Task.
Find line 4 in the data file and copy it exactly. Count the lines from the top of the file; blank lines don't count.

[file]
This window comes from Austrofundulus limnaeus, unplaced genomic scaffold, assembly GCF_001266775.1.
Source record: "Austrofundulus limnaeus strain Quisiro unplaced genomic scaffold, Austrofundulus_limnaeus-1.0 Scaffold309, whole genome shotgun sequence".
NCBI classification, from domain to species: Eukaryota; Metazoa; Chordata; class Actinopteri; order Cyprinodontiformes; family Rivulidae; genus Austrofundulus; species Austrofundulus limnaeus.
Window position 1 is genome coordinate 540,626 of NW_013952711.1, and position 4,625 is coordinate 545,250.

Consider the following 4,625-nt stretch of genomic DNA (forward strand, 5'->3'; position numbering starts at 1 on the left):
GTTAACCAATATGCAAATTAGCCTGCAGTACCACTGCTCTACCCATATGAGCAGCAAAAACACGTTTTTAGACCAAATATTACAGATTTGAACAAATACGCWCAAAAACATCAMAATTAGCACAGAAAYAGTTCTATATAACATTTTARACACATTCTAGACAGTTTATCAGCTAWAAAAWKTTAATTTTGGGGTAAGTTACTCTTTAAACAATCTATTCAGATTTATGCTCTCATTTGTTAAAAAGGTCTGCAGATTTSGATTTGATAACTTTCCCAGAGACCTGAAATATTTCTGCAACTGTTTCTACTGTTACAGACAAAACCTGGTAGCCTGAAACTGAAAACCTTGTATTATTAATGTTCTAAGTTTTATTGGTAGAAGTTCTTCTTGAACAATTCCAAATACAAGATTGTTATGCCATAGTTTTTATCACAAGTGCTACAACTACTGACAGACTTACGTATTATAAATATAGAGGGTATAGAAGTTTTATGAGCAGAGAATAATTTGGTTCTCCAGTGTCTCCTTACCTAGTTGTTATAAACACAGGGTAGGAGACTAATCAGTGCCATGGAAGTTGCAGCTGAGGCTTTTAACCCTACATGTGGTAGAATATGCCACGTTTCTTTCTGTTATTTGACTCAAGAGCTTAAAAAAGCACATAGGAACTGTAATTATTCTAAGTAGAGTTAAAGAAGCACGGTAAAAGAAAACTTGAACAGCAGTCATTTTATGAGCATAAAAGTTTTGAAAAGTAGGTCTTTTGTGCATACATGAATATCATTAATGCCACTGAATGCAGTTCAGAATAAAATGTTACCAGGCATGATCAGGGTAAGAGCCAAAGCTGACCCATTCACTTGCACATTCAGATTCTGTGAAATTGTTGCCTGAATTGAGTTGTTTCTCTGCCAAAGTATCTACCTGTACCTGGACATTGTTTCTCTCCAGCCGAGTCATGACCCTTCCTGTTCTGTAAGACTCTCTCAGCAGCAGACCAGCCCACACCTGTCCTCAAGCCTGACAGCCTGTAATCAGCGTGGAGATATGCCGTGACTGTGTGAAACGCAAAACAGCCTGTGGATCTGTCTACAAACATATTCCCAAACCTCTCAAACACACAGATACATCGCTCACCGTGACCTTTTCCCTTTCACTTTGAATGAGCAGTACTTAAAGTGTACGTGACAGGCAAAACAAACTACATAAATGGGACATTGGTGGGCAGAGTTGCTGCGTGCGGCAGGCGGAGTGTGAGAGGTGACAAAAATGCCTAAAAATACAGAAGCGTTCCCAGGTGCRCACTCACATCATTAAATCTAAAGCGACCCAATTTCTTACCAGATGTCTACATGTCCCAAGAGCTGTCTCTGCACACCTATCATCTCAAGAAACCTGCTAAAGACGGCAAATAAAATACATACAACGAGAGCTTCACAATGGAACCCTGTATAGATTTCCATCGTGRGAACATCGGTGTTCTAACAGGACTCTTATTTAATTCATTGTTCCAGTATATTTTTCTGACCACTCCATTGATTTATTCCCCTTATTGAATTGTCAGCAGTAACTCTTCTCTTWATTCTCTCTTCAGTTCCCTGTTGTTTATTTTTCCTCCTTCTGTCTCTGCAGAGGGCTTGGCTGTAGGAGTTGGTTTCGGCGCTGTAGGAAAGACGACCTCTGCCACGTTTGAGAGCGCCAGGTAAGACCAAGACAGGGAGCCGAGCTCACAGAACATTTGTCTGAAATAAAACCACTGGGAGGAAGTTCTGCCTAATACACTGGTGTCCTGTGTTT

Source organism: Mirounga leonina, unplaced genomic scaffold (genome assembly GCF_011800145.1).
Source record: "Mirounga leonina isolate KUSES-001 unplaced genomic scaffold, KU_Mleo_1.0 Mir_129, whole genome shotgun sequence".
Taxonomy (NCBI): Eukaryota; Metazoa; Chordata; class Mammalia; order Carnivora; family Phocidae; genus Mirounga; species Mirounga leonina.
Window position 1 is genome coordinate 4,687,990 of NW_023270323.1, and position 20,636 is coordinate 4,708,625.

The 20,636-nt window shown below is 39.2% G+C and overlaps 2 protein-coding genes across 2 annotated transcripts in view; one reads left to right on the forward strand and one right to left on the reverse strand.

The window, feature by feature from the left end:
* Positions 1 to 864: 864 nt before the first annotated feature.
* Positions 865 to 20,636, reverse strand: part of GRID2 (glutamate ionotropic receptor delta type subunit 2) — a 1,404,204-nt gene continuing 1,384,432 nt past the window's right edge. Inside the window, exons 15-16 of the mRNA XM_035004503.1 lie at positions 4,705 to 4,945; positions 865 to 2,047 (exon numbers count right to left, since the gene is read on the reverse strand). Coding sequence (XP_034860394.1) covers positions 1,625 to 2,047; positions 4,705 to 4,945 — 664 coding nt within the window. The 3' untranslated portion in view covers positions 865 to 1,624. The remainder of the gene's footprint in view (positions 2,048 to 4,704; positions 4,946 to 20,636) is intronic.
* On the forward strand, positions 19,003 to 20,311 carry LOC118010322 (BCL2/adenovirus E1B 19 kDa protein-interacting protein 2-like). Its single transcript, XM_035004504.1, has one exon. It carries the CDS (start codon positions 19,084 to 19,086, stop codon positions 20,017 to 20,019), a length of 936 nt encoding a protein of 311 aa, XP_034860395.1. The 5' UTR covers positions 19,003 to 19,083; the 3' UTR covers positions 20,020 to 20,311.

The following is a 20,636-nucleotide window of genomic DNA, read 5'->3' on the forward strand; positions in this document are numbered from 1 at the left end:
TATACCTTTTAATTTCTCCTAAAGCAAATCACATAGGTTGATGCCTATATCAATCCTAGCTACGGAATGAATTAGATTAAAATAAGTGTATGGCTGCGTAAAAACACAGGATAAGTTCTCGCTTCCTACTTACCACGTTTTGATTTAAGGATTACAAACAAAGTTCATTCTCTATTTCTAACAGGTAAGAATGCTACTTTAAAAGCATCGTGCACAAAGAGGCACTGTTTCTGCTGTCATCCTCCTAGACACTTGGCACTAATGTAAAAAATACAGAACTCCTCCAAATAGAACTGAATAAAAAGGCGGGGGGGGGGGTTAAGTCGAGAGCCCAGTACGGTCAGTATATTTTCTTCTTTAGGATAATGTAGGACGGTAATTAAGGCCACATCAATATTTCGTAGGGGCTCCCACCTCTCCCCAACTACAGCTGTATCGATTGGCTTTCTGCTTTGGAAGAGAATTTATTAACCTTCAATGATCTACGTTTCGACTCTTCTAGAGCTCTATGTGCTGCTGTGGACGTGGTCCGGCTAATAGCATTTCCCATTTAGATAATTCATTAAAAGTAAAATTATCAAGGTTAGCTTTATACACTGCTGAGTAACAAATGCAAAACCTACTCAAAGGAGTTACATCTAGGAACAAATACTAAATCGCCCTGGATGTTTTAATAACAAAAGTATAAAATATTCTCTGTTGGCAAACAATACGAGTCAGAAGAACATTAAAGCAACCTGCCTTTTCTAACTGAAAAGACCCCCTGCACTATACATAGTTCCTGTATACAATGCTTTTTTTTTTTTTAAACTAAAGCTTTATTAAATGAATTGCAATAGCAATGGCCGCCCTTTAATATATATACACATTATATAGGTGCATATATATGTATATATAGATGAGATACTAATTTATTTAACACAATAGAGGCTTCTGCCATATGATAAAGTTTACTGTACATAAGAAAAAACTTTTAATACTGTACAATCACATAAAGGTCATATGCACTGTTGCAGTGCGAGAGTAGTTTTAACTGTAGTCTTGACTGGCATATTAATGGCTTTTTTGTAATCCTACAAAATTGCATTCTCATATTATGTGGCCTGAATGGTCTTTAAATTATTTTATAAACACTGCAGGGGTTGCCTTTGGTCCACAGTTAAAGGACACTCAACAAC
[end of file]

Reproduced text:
Window position 1 is genome coordinate 540,626 of NW_013952711.1, and position 4,625 is coordinate 545,250.